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Zaragoza, Spain

Rosado B.,University of Zaragoza | Gonzalez-Martinez A,University of Santiago de Compostela | Pesini P.,Araclon Biotech Ltd. | Garcia-Belenguer S.,University of Zaragoza | And 5 more authors.
Veterinary Journal | Year: 2012

Age-related cognitive dysfunction syndrome (CDS) has been reported in dogs and it is considered a natural model for Alzheimer's disease in humans. Changes in spontaneous activity (including locomotor and exploratory behaviour) and social responsiveness have been related to the age and cognitive status of kennel-reared Beagle dogs. The aim of this study was to assess the influence of age and severity of CDS on locomotor and exploratory behaviour of privately owned dogs. This is the first part of a two-part report on spontaneous activity in pet dogs.An open-field (OF) test and a curiosity test were administered at baseline and 6. months later to young (1-4. years, n= 9), middle-aged (5-8. years, n= 9), cognitively unimpaired aged (≥9. years, n= 31), and cognitively impaired aged (≥9. years, n= 36) animals. Classification of cognitive status was carried out using an owner-based observational questionnaire, and in the cognitively impaired group, the dogs were categorised as having either mild or severe cognitive impairment. Dogs were recorded during sessions in the testing room and the video-recordings were subsequently analysed.The severity of CDS (but not age) influenced locomotion and exploratory behaviour so that the more severe the impairment, the higher the locomotor activity and frequency of corner-directed (aimless) behaviours, and the lower the frequency of door-aimed activities. Curiosity directed toward novel stimuli exhibited an age-dependent decline although severely affected animals displayed more sniffing episodes directed towards the objects. OF activity did not change after 6. months. Testing aged pet dogs for spontaneous behaviour might help to better characterise cognitively affected individuals. © 2012 Elsevier Ltd.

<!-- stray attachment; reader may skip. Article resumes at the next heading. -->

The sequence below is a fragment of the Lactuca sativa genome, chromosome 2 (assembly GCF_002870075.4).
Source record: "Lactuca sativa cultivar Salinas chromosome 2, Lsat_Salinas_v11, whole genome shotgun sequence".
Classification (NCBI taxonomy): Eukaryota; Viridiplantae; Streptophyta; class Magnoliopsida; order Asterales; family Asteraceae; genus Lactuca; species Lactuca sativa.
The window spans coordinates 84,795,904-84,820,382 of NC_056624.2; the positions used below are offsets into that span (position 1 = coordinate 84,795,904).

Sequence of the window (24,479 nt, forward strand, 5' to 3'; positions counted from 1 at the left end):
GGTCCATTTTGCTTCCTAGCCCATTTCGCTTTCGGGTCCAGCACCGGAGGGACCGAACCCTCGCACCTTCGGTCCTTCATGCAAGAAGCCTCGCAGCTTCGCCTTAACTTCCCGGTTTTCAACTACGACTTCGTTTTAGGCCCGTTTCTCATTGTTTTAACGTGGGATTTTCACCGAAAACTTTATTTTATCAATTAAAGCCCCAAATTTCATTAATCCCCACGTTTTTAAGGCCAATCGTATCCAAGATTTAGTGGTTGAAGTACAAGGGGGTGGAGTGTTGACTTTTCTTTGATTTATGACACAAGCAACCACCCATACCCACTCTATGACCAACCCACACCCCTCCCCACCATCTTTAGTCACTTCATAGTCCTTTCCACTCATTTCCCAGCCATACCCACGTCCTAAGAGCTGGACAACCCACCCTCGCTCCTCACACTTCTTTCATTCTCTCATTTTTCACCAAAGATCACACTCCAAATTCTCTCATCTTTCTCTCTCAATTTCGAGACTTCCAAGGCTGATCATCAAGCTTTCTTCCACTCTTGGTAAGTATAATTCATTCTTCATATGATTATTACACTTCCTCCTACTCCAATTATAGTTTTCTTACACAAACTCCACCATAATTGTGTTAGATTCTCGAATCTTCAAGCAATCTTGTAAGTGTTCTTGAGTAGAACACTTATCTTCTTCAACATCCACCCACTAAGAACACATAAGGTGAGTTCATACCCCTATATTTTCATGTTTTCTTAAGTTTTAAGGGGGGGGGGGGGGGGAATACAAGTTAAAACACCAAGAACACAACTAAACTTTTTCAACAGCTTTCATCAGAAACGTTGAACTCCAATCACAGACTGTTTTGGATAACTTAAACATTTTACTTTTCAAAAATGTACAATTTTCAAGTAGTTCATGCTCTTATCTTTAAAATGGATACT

Sarasa L.,Araclon Biotech Ltd. | Allue J.A.,Araclon Biotech Ltd. | Pesini P.,Araclon Biotech Ltd. | Gonzalez-Martinez T.,University of Santiago de Compostela | And 2 more authors.
Neurobiology of Aging | Year: 2013